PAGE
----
The Film:  The Devil Inside (2012)

The Principles:  William Brent Bell (Director/Co-Writer). Fernanda Andrade.  Suzan Crowley.  Ionut Grama.  Evan Helmuth.  Simon Quarterman.

The Premise:  Maria Rossi (Crowley) is committed to an asylum after being convicted of three grisly murders…that she committed while she was receiving an exorcism.  Was she possessed?  Is she still possessed?  Why did the Church get involved?  20 years later these questions still aren’t answered, so her daughter Isabella (Andrade) wrangles a cameraman and the two of them head to Rome to see what they can find out.

Is It Good:  No-ish?  That’s not even a word, but it’s surprisingly difficult to come down on one side or the other.  It’s not boring, but it’s not altogether entertaining.  In fact it starts off rather compellingly, with a prologue featuring audio of Maria’s 911 call-slash-confession played over crime-scene footage of, well, the crime scene.  It’s a cheap and amateurish move, but it’s effective enough, and it helps set the tone to keep some sort of momentum going.

In fact, a lot of the movie operates under that odd sort of combination.  In scene after scene we’re treated to generic drama, generic (and painfully overused) possession exposition, generic scriptwriting and generic performances.  But Bell has this sort of naturalistic pseudo-talent in a mockumentary setting and manages to hit enough resonant notes to keep things relatively interesting.  When it’s not making you roll your eyes, at least.

I call it a pseudo-talent because what he doesn’t seem to understand is that documentaries tell stories in a decidedly different way than traditional narratives, and there comes a point where it’s obvious that he’s writing the latter but never stops shooting the former.  The two intersect in a weird, clumsy way somewhere around the end of the second act which only serves to hobble everything, forcing it to limp to a total cop-out of a non-ending that’s almost remarkable in its impotent audacity.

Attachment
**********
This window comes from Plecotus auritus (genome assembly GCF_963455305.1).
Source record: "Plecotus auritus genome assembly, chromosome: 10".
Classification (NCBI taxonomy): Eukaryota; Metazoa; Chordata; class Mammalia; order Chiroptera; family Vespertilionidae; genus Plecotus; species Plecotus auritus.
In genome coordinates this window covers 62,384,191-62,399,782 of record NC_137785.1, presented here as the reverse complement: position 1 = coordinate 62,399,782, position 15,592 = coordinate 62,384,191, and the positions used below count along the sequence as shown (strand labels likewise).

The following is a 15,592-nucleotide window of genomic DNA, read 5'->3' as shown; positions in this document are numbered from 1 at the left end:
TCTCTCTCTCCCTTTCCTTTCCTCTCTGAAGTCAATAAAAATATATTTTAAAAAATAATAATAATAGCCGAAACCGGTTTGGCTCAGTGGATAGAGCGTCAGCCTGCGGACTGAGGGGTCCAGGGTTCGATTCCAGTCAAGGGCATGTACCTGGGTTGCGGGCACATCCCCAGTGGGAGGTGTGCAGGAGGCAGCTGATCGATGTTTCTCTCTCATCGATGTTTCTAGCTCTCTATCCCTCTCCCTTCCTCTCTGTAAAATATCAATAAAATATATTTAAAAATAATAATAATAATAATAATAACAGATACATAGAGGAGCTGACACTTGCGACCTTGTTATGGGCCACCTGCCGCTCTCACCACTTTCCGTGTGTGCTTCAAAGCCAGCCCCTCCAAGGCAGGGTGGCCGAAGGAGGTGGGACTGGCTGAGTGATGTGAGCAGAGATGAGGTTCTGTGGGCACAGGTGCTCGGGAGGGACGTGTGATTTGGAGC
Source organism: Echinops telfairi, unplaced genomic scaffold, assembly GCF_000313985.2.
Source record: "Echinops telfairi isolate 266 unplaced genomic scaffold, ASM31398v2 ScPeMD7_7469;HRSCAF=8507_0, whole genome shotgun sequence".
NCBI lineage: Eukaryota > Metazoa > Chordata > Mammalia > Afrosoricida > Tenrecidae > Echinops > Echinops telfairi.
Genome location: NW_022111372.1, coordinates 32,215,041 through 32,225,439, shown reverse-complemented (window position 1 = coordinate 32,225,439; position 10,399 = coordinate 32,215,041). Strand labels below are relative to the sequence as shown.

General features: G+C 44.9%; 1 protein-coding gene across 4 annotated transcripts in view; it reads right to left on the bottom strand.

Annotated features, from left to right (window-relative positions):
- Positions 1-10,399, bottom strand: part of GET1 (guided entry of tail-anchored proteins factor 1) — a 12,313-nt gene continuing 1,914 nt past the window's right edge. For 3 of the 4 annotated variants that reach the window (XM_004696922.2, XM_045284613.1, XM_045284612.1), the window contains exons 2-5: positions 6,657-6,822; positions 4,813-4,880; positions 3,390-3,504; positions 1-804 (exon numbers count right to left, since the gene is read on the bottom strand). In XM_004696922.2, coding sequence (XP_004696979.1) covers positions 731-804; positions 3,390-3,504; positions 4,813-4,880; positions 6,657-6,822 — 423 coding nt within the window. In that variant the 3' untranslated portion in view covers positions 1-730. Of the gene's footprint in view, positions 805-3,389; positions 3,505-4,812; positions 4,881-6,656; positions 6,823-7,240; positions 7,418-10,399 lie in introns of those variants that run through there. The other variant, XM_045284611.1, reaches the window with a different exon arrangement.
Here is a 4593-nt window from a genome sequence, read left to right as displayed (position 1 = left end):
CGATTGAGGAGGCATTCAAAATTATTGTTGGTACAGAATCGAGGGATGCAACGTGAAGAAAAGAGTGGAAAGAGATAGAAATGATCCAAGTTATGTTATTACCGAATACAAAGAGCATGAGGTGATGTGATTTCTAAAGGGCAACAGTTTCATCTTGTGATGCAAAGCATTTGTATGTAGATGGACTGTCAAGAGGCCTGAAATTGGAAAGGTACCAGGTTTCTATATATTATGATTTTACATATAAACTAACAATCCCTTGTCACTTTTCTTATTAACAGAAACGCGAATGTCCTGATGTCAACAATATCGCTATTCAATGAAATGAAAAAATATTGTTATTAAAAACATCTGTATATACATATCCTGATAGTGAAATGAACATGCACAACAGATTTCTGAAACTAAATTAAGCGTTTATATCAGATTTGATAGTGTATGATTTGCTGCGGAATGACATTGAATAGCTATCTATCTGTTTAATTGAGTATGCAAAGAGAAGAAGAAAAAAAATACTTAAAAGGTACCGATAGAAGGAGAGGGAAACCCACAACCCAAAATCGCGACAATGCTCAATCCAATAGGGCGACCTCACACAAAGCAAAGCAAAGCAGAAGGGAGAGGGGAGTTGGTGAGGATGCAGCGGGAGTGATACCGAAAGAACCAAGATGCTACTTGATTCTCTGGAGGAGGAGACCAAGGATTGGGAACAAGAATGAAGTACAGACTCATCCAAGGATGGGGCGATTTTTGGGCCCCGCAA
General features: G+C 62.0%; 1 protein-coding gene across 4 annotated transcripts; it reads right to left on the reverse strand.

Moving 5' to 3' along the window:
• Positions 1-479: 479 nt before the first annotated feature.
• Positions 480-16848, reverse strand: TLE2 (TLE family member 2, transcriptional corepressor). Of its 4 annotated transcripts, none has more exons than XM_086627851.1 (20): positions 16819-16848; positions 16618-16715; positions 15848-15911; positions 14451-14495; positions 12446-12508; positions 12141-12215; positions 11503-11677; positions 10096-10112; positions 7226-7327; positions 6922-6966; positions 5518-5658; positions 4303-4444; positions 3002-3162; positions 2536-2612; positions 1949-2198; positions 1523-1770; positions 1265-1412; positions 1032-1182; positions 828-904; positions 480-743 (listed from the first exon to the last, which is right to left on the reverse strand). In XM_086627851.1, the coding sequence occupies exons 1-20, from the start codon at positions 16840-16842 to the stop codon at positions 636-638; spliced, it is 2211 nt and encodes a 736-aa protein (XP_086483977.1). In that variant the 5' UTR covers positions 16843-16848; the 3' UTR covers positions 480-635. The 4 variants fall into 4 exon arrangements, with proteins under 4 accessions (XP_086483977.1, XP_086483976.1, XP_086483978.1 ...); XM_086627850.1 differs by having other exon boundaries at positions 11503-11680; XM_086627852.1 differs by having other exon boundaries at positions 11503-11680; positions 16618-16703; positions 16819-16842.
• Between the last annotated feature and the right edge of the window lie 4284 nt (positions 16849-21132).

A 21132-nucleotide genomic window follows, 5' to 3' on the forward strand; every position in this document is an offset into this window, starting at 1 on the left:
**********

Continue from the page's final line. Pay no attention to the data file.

Is It Worth A Look:  Probably not.  Even if you’re like me and are a sucker for possession movies and have a penchant for the occasional Shitty Movie Sunday it still doesn’t have much to offer.  There’s one exorcism scene that stands tall on the merits of the contortionist playing the afflicted (and the sound design that accompanies her disjointed movements because ohmygod) but that’s about it.

I suppose in a lot of ways this is a particularly superfluous write-up as I’m not telling you anything you didn’t already know, but in case you were curious your time is definitely better spent elsewhere.

Random Anecdotes:  I really am a sucker for possession movies so I would like to make a suggestion to all you would-be screenwriters out there: stop feeding us information that we’ve already heard a thousand times in a thousand movies as if we’ve never heard it before.  If your possession script has a character that’s earnestly delivering all of this information then do yourself a favor and start that shit over.

Cinematc Soulmates:  The Last Exorcism (I did really enjoy this one, for the record).  Exorcismus.  The Rite.